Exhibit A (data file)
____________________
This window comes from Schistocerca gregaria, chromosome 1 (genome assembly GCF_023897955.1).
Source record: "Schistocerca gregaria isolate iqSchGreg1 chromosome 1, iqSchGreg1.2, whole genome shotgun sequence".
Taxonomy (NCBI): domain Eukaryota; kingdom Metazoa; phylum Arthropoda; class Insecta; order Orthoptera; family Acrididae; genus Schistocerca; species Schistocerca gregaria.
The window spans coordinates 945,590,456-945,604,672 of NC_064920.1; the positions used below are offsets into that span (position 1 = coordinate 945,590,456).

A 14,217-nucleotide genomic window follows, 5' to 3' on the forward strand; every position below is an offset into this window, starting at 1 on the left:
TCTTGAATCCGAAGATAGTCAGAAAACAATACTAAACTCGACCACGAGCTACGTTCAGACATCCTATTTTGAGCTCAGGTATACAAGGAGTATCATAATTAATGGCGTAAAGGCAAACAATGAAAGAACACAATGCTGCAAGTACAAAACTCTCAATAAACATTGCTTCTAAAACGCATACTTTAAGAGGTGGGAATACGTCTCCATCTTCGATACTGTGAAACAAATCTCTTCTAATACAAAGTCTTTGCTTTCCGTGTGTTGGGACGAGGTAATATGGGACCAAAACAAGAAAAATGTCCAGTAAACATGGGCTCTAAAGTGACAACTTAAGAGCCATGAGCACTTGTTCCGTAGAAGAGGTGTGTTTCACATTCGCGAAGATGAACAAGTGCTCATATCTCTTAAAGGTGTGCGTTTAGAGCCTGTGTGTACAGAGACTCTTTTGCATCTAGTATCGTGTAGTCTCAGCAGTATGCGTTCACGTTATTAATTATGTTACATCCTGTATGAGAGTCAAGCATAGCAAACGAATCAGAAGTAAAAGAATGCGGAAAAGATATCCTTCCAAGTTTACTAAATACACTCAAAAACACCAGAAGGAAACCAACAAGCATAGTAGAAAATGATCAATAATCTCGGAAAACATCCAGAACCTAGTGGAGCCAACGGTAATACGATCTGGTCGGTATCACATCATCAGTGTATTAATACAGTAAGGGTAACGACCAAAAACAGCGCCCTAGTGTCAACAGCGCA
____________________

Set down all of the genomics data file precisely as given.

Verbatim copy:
This window comes from Schistocerca gregaria, chromosome 1 (genome assembly GCF_023897955.1).
Source record: "Schistocerca gregaria isolate iqSchGreg1 chromosome 1, iqSchGreg1.2, whole genome shotgun sequence".
Taxonomy (NCBI): domain Eukaryota; kingdom Metazoa; phylum Arthropoda; class Insecta; order Orthoptera; family Acrididae; genus Schistocerca; species Schistocerca gregaria.
The window spans coordinates 945,590,456-945,604,672 of NC_064920.1; the positions used below are offsets into that span (position 1 = coordinate 945,590,456).

A 14,217-nucleotide genomic window follows, 5' to 3' on the forward strand; every position below is an offset into this window, starting at 1 on the left:
TCTTGAATCCGAAGATAGTCAGAAAACAATACTAAACTCGACCACGAGCTACGTTCAGACATCCTATTTTGAGCTCAGGTATACAAGGAGTATCATAATTAATGGCGTAAAGGCAAACAATGAAAGAACACAATGCTGCAAGTACAAAACTCTCAATAAACATTGCTTCTAAAACGCATACTTTAAGAGGTGGGAATACGTCTCCATCTTCGATACTGTGAAACAAATCTCTTCTAATACAAAGTCTTTGCTTTCCGTGTGTTGGGACGAGGTAATATGGGACCAAAACAAGAAAAATGTCCAGTAAACATGGGCTCTAAAGTGACAACTTAAGAGCCATGAGCACTTGTTCCGTAGAAGAGGTGTGTTTCACATTCGCGAAGATGAACAAGTGCTCATATCTCTTAAAGGTGTGCGTTTAGAGCCTGTGTGTACAGAGACTCTTTTGCATCTAGTATCGTGTAGTCTCAGCAGTATGCGTTCACGTTATTAATTATGTTACATCCTGTATGAGAGTCAAGCATAGCAAACGAATCAGAAGTAAAAGAATGCGGAAAAGATATCCTTCCAAGTTTACTAAATACACTCAAAAACACCAGAAGGAAACCAACAAGCATAGTAGAAAATGATCAATAATCTCGGAAAACATCCAGAACCTAGTGGAGCCAACGGTAATACGATCTGGTCGGTATCACATCATCAGTGTATTAATACAGTAAGGGTAACGACCAAAAACAGCGCCCTAGTGTCAACAGCGCA